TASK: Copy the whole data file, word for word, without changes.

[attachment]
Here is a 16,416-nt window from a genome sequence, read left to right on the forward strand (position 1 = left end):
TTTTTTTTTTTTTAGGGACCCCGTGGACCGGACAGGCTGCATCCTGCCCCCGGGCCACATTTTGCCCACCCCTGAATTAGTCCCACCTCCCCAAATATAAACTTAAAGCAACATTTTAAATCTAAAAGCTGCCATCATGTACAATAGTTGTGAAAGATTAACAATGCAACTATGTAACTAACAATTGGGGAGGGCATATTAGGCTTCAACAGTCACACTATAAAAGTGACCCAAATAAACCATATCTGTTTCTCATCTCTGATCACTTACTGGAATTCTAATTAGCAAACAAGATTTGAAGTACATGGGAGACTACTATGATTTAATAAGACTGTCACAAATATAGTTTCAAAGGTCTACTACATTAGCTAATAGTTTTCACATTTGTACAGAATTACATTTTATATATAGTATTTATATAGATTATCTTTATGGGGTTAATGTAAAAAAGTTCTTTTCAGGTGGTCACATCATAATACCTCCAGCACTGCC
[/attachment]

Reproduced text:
Here is a 16,416-nt window from a genome sequence, read left to right on the forward strand (position 1 = left end):
TTTTTTTTTTTTTAGGGACCCCGTGGACCGGACAGGCTGCATCCTGCCCCCGGGCCACATTTTGCCCACCCCTGAATTAGTCCCACCTCCCCAAATATAAACTTAAAGCAACATTTTAAATCTAAAAGCTGCCATCATGTACAATAGTTGTGAAAGATTAACAATGCAACTATGTAACTAACAATTGGGGAGGGCATATTAGGCTTCAACAGTCACACTATAAAAGTGACCCAAATAAACCATATCTGTTTCTCATCTCTGATCACTTACTGGAATTCTAATTAGCAAACAAGATTTGAAGTACATGGGAGACTACTATGATTTAATAAGACTGTCACAAATATAGTTTCAAAGGTCTACTACATTAGCTAATAGTTTTCACATTTGTACAGAATTACATTTTATATATAGTATTTATATAGATTATCTTTATGGGGTTAATGTAAAAAAGTTCTTTTCAGGTGGTCACATCATAATACCTCCAGCACTGCC